What to Know About Wellbutrin (Bupropion)

Antidepressant Used for Major Depression and Seasonal Depression

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Wellbutrin (bupropion hydrochloride) is an antidepressant drug. It’s used to treat major depressive disorder (known as clinical depression or MDD) or seasonal affective disorder, now known as major depressive disorder with a seasonal pattern.

The prescription drug is available in tablet form, including a sustained-release tablet (Wellbutrin SR) and an extended-release tablet (Wellbutrin XL).

Wellbutrin is also sold under other brand names, including:

  • Aplenzin
  • Forvivo XL

It’s also available as a generic as:

  • Bupropion HCL
  • Bupropion SR
  • Bupropion XL 
older man taking wellbutrin pills

 blackCAT / Getty Images


Wellbutrin is distinct from other common antidepressants, which are classified as selective serotonin reuptake inhibitors (SSRIs). SSRIs are typically used to treat depression and other mental health issues. They’re frequently prescribed because they tend to produce fewer side effects than other antidepressants.

SSRIs inhibit serotonin reuptake. Serotonin is a neurotransmitter that plays a role in how you experience emotions and moods. By inhibiting serotonin reuptake, SSRIs help increase active serotonin levels in the brain, improving mood and anxiety.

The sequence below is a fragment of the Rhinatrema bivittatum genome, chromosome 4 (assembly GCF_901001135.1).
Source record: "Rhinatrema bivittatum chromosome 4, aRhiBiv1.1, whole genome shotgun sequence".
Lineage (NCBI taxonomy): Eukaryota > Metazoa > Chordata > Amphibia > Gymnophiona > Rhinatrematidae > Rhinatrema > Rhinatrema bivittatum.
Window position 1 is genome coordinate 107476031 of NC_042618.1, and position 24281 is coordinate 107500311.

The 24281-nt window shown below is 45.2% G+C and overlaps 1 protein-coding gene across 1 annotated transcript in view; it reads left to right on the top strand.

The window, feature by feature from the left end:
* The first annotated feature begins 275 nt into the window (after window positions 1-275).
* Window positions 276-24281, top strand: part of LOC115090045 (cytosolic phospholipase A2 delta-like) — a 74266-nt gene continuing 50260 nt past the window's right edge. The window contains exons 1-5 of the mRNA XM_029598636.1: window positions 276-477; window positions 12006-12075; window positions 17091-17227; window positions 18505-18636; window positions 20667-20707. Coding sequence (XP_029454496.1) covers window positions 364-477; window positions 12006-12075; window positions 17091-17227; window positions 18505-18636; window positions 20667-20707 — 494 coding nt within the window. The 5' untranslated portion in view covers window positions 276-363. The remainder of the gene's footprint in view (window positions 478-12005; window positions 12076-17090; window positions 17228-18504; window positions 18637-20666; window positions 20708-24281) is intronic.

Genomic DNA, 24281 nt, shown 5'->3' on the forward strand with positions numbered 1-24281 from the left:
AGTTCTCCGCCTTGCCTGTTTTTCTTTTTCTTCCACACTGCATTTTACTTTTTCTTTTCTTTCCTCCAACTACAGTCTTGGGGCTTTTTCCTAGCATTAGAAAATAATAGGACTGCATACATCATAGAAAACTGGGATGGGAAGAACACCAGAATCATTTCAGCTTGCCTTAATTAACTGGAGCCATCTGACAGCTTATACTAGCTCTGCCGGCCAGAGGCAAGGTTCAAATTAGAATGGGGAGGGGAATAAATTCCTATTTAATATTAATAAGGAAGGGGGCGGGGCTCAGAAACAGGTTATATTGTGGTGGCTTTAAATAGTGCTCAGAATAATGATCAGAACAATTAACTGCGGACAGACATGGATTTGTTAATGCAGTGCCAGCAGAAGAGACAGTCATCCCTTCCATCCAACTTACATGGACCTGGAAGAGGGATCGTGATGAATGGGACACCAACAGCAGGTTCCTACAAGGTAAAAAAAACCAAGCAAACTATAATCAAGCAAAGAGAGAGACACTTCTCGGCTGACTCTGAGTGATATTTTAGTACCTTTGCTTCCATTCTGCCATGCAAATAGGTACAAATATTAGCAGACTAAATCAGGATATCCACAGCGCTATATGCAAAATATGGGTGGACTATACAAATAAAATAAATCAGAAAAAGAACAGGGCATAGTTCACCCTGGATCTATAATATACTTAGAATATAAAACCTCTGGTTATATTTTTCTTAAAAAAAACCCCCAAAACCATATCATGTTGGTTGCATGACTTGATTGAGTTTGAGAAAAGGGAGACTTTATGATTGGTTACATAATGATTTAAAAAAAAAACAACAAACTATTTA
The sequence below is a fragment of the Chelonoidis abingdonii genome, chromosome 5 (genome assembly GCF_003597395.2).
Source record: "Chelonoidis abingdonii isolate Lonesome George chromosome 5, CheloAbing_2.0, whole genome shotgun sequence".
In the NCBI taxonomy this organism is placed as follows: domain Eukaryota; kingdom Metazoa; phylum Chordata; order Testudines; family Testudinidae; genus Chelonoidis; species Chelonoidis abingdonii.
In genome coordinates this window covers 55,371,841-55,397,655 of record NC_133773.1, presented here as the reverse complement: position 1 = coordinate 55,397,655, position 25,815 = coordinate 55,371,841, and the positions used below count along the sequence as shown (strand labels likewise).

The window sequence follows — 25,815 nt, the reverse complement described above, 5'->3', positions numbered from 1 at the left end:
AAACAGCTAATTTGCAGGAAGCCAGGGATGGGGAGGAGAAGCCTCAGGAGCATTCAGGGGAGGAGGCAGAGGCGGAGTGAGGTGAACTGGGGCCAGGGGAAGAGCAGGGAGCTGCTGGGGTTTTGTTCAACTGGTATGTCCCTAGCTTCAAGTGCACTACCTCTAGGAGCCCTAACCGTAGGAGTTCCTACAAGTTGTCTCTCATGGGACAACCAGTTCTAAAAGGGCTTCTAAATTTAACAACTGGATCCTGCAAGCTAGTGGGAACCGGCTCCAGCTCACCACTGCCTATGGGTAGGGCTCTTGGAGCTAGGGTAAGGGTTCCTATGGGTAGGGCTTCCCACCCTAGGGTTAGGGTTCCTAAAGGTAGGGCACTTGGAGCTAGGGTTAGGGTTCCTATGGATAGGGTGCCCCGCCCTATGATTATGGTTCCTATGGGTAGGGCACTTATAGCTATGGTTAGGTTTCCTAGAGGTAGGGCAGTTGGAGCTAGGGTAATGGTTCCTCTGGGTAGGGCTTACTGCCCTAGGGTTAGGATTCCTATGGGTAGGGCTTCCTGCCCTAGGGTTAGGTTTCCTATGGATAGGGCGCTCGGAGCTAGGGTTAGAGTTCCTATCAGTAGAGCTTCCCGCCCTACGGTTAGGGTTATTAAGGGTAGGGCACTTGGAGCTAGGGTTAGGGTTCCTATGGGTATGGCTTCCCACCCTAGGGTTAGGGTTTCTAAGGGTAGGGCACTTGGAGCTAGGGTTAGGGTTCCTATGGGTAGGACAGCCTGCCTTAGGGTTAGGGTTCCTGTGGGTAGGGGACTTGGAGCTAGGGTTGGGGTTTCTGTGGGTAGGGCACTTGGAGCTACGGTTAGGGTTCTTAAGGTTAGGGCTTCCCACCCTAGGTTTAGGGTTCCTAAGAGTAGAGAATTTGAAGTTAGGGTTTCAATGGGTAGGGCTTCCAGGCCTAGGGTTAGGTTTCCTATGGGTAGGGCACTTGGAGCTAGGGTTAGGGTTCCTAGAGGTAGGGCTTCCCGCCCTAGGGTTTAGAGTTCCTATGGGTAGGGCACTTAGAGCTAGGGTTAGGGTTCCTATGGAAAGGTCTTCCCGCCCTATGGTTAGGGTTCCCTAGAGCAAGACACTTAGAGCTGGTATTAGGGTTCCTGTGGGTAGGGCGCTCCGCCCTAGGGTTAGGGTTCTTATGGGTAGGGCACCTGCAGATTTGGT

By contrast, Wellbutrin is thought to act by influencing levels of the neurotransmitters norepinephrine and dopamine. These brain chemicals are also involved in the regulation of mood as well as other functions.

The FDA-approved uses for Wellbutrin include MDD and seasonal MDD. The symptoms of these disorders include the following.

MDD. People with major depression have several of these symptoms for at least two weeks:

  • Feeling low or depressed
  • Loss of interest in usual activities
  • Changes in appetite
  • Sleep changes, including poor sleep
  • Fatigue, low energy
  • Feelings of worthlessness 
  • Sluggishness of thoughts
  • Agitation
  • Concentration problems 
  • Suicidal thinking  

Seasonal MDD: A major depressive episode with the symptoms above that also consistently recurs at particular times during the year, usually during the dark winter months.  

Off-Label Uses

Wellbutrin is sometimes used off-label for the following conditions:

  • Attention deficit hyperactivity disorder (ADHD)
  • Depression in bipolar disorder
  • Obesity 

Wellbutrin is less likely than SSRIs to cause a loss of libido and other sexual side effects, so it’s sometimes used as a replacement for other antidepressants. Some studies also suggest that Wellbutrin may help treat hypoactive sexual disorder in women.

Before Taking